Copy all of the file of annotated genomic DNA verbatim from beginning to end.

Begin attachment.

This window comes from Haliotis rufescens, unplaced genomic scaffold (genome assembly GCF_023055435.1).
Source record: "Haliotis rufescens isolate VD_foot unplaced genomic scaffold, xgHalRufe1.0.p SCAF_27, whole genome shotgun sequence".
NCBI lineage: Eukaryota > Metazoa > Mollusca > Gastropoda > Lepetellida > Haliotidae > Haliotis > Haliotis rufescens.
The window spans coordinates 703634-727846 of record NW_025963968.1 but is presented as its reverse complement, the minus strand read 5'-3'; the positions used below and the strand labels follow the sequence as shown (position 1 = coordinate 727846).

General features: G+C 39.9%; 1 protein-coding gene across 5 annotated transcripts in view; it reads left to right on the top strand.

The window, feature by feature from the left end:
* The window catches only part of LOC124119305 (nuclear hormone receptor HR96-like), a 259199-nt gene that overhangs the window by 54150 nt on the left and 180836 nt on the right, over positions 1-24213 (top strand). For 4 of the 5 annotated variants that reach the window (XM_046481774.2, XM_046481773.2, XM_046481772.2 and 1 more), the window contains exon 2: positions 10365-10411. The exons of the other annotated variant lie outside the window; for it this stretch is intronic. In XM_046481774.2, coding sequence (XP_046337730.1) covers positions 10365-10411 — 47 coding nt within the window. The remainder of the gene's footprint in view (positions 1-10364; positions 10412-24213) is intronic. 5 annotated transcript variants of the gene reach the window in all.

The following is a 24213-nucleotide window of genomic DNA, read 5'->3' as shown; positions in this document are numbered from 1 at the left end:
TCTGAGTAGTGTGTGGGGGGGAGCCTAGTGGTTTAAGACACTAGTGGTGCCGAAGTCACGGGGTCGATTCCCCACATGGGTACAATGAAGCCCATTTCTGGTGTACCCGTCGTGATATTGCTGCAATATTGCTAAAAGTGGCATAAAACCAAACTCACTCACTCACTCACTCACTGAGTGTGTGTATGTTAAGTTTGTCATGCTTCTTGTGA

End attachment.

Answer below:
This window comes from Haliotis rufescens, unplaced genomic scaffold (genome assembly GCF_023055435.1).
Source record: "Haliotis rufescens isolate VD_foot unplaced genomic scaffold, xgHalRufe1.0.p SCAF_27, whole genome shotgun sequence".
NCBI lineage: Eukaryota > Metazoa > Mollusca > Gastropoda > Lepetellida > Haliotidae > Haliotis > Haliotis rufescens.
The window spans coordinates 703634-727846 of record NW_025963968.1 but is presented as its reverse complement, the minus strand read 5'-3'; the positions used below and the strand labels follow the sequence as shown (position 1 = coordinate 727846).

General features: G+C 39.9%; 1 protein-coding gene across 5 annotated transcripts in view; it reads left to right on the top strand.

The window, feature by feature from the left end:
* The window catches only part of LOC124119305 (nuclear hormone receptor HR96-like), a 259199-nt gene that overhangs the window by 54150 nt on the left and 180836 nt on the right, over positions 1-24213 (top strand). For 4 of the 5 annotated variants that reach the window (XM_046481774.2, XM_046481773.2, XM_046481772.2 and 1 more), the window contains exon 2: positions 10365-10411. The exons of the other annotated variant lie outside the window; for it this stretch is intronic. In XM_046481774.2, coding sequence (XP_046337730.1) covers positions 10365-10411 — 47 coding nt within the window. The remainder of the gene's footprint in view (positions 1-10364; positions 10412-24213) is intronic. 5 annotated transcript variants of the gene reach the window in all.

The following is a 24213-nucleotide window of genomic DNA, read 5'->3' as shown; positions in this document are numbered from 1 at the left end:
TCTGAGTAGTGTGTGGGGGGGAGCCTAGTGGTTTAAGACACTAGTGGTGCCGAAGTCACGGGGTCGATTCCCCACATGGGTACAATGAAGCCCATTTCTGGTGTACCCGTCGTGATATTGCTGCAATATTGCTAAAAGTGGCATAAAACCAAACTCACTCACTCACTCACTCACTGAGTGTGTGTATGTTAAGTTTGTCATGCTTCTTGTGA